A Hearing Tribunal issued its written decisions on the merit and orders regarding the conduct of two pharmacists (complaint numbers 10815 and 10816) who failed to fulfill their professional responsibilities and failed to meet their regulatory requirement to carry professional liability insurance (insurance) while on the clinical pharmacist register.
The pharmacists’ failures were determined by a Hearing Tribunal to be acts of unprofessional conduct. In its decisions, the Hearing Tribunal affirmed the necessity for regulated members to fully comply with the declarations they provide to ACP and the requirement for pharmacists to maintain insurance while on the clinical pharmacist register and for pharmacy technicians while on the pharmacy technician register. The Hearing Tribunal went on to outline that the autonomy pharmacists and pharmacy technicians enjoy as members of self-regulating professions must be supported by our regulated members’ steadfast fulfillment of their declarations.
As a pharmacist, or a pharmacy technician, you must take personal responsibility to ensure your declarations are accurate and that you maintain the required amount and type of insurance while on the register.
In these matters, the Tribunal imposed costly penalties, even though the pharmacists’ actions were unintentional, they showed genuine remorse, there had been no previous history of unprofessional conduct on the part of the pharmacists, and there was no demonstrated patient harm. For each pharmacist, the Tribunal ordered
- a reprimand,
- a fine of $1,000, and
- a payment of $2,000 towards the costs of the investigation and hearing.
Rationale for the Tribunal’s decision is reflected in its following statements:
Pharmacists are required by law to maintain professional liability insurance (PLI) and are required to provide proof (typically in the form of a self-declaration provided to the College) that they have valid PLI in place when they apply to renew their practice permit each year. The College receives more than 5,000 renewal applications each year and relies on pharmacists to ensure their self-declarations are accurate. It is a fundamental expectation that when a pharmacist tells the College they are in possession of PLI, they are. Inaccurate declarations, regardless of whether they are deliberate, have the potential to harm the public and are taken very seriously.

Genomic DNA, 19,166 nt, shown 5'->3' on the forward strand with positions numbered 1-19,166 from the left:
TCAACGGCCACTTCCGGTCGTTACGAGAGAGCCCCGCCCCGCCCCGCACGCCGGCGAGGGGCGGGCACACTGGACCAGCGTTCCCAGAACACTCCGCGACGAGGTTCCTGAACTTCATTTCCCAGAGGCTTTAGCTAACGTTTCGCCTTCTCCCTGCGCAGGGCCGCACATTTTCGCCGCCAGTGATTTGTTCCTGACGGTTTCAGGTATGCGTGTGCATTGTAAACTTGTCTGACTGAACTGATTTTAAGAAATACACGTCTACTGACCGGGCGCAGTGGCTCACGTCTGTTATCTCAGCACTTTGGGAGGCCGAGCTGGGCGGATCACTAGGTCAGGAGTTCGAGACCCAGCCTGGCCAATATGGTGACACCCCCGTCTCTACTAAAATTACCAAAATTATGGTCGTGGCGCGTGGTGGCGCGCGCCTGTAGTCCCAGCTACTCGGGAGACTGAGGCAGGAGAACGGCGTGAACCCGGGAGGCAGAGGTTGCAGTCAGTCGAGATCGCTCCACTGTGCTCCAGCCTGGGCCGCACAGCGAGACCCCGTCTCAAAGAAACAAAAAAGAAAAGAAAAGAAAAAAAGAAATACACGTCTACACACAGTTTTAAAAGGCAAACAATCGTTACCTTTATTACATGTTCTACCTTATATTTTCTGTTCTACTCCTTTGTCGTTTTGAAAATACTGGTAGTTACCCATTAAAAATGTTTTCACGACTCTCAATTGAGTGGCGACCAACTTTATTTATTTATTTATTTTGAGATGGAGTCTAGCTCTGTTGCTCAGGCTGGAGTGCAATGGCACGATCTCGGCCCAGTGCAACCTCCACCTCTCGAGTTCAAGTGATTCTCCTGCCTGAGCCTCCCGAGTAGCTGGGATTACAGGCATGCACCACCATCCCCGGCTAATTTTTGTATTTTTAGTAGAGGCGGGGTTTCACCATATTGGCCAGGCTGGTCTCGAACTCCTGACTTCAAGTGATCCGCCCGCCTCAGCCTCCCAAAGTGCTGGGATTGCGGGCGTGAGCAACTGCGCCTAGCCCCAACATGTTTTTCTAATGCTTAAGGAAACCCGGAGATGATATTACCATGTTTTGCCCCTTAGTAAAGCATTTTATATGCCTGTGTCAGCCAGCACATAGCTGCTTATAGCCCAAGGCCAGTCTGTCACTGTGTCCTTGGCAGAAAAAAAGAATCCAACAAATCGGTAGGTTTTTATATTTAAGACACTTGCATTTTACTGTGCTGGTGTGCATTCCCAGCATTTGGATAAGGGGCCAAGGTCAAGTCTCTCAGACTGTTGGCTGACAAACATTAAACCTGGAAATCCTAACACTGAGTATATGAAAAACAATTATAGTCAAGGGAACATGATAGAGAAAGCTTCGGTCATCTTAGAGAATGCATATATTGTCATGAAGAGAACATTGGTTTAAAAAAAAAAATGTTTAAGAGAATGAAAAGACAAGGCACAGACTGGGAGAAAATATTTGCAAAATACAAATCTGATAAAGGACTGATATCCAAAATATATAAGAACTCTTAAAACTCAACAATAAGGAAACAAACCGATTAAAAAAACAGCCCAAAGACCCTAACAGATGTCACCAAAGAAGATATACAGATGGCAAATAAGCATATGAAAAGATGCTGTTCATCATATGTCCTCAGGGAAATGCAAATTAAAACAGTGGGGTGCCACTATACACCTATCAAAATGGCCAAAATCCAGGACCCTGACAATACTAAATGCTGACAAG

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The College should be able to rely on the accuracy of a pharmacist’s self-declaration, and the public should be able to have confidence that every pharmacist who provides services to them has valid PLI in place.
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While the College takes steps to remind its members of their obligations, it is ultimately the obligation of individual pharmacists to ensure they have valid PLI at all times. Patients are protected when pharmacists fulfil this obligation.
Pharmacists and pharmacy technicians – incorporate these lessons into your approach to professional declarations and maintaining professional liability insurance:
- Read all your professional obligations described in any declarations before you sign.
- Ensure you understand your obligations related to your registration and maintaining proper insurance. Excellent information about the declarations and insurance requirements can be found in ACP’s The Link, ACP News, and on the Professional declaration audit – pharmacists and Professional declaration audit – pharmacy technicians webpages. Information about professional obligations is also customarily sent to regulated members during the renewal period.
- If you are not certain about what you are declaring, DON’T guess or assume. Clarify any uncertainty you might have BEFORE making your declaration.
- If you think you need help understanding or fulfilling a declaration, ask for and accept assistance BEFORE making your declaration.
- Maintain both an electronic and paper copy of your insurance.
- During the completion of your practice permit renewal application, review your insurance document and ensure it is valid for the upcoming permit year.
- Do not allow your personal circumstances to negatively affect your professional obligations.
- Don’t assume others, including your insurance provider or employer, will renew your insurance for you. Take personal responsibility to implement and maintain a system to ensure your insurance is always in place and active.